Do you find yourself slipping Fluffy treats for no real reason? This is only providing empty calories. Try to give your cat treats only as a reward for good behavior, for training purposes, or as the very occasional indulgence.
If your cat needs help losing weight, call your Vet Marietta, GA to set up a weight-loss plan made specifically for her.
Did you know that about one in every 10 cats will develop a litterbox aversion at one point or another? If your feline friend seems to be shunning her bathroom, you’ll have to find out why. Learn more here from your Olathe, KS vet.
Cats are picky about where their bathrooms are located. They prefer quiet, out-of-the-way locales to do their business, just as we humans do. Usually, a basement or bathroom works well to provide your cat with peace and quiet.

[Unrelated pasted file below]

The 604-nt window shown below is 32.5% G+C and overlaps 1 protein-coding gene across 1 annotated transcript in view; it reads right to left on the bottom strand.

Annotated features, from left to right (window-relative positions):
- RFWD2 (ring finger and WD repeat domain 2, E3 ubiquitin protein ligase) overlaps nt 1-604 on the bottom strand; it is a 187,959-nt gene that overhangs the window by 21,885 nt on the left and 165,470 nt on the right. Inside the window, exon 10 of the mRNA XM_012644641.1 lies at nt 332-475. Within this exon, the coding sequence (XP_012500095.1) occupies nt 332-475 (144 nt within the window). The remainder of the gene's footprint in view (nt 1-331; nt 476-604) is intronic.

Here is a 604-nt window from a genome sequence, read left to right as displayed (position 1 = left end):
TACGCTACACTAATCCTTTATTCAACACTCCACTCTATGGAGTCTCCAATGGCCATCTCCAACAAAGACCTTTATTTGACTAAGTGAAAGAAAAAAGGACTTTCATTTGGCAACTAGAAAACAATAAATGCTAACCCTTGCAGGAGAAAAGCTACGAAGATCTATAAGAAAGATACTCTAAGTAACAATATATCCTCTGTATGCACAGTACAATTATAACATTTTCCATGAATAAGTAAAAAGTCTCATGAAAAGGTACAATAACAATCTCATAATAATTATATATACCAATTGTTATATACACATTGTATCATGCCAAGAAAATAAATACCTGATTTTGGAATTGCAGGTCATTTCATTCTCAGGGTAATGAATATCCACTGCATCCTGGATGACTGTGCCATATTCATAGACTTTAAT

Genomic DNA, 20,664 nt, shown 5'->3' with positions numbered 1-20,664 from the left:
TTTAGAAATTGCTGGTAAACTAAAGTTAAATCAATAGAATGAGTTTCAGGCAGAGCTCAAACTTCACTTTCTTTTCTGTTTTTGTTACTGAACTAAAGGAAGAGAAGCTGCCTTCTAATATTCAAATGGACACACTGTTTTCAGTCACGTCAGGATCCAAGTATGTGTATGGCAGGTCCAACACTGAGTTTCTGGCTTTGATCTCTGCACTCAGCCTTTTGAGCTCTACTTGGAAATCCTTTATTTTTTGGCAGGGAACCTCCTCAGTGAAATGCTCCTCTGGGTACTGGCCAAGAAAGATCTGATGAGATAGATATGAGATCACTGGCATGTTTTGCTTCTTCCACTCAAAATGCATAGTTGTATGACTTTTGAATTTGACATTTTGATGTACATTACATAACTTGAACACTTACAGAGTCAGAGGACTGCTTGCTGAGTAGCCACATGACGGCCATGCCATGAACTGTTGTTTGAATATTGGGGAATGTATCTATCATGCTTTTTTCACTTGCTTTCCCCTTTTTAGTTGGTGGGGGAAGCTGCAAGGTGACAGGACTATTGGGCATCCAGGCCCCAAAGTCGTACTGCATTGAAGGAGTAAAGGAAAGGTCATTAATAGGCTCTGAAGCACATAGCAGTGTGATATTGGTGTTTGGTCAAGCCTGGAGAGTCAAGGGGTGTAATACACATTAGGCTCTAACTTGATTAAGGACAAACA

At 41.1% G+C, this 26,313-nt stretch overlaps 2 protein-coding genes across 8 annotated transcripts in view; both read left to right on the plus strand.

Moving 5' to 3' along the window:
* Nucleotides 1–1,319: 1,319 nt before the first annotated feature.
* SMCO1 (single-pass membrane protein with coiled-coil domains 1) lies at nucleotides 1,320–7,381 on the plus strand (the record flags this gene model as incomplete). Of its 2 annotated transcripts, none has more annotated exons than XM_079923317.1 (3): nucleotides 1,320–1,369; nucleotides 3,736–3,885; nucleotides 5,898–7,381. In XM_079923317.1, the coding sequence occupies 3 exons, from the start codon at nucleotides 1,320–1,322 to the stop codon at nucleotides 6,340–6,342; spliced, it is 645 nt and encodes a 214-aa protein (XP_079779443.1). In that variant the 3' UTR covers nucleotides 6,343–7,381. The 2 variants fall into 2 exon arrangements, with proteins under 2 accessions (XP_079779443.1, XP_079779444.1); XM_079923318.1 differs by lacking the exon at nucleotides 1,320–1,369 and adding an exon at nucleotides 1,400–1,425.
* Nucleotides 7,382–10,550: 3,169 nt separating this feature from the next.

There are many types of litters out there: clumping and non-clumping, scented and non-scented, various coarseness options… the list goes on and on. You may have to experiment a bit to see what type of litter Fluffy prefers. Ask your vet to recommend a type and brand.
Some cats were startled while using the litter box when they were young; this may have conditioned them against boxes as an adult. This may take a professional’s handiwork to correct, so give your veterinarian call for further advice.
Your vet clinic Olathe, KS is here to help you with any further questions you have regarding your cat’s health, care, and behavior. Call the office today!
Our cats can be fairly mysterious. In fact, you may already believe things about them that aren’t entirely accurate! Below, your Hinesville, GA vet discusses three prevalent cat myths and sets the record straight.